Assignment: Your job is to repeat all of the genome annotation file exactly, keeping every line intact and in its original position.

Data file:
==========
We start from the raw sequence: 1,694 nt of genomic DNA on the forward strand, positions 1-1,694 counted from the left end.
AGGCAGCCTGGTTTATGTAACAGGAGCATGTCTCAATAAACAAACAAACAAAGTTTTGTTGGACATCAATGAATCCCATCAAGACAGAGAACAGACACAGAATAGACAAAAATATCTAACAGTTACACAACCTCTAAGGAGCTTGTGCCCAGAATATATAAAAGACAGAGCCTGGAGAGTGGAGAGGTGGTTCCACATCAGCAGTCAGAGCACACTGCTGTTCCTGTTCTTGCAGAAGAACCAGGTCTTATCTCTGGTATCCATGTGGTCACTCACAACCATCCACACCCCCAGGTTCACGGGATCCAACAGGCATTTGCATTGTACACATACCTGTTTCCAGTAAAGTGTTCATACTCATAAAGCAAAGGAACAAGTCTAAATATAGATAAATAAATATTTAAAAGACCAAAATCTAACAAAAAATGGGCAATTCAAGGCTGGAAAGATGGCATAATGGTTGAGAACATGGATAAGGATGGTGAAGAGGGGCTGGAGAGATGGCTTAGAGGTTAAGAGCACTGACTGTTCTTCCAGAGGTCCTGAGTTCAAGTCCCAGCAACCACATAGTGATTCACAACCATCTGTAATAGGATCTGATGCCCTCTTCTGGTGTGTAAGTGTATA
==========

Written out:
We start from the raw sequence: 1,694 nt of genomic DNA on the forward strand, positions 1-1,694 counted from the left end.
AGGCAGCCTGGTTTATGTAACAGGAGCATGTCTCAATAAACAAACAAACAAAGTTTTGTTGGACATCAATGAATCCCATCAAGACAGAGAACAGACACAGAATAGACAAAAATATCTAACAGTTACACAACCTCTAAGGAGCTTGTGCCCAGAATATATAAAAGACAGAGCCTGGAGAGTGGAGAGGTGGTTCCACATCAGCAGTCAGAGCACACTGCTGTTCCTGTTCTTGCAGAAGAACCAGGTCTTATCTCTGGTATCCATGTGGTCACTCACAACCATCCACACCCCCAGGTTCACGGGATCCAACAGGCATTTGCATTGTACACATACCTGTTTCCAGTAAAGTGTTCATACTCATAAAGCAAAGGAACAAGTCTAAATATAGATAAATAAATATTTAAAAGACCAAAATCTAACAAAAAATGGGCAATTCAAGGCTGGAAAGATGGCATAATGGTTGAGAACATGGATAAGGATGGTGAAGAGGGGCTGGAGAGATGGCTTAGAGGTTAAGAGCACTGACTGTTCTTCCAGAGGTCCTGAGTTCAAGTCCCAGCAACCACATAGTGATTCACAACCATCTGTAATAGGATCTGATGCCCTCTTCTGGTGTGTAAGTGTATA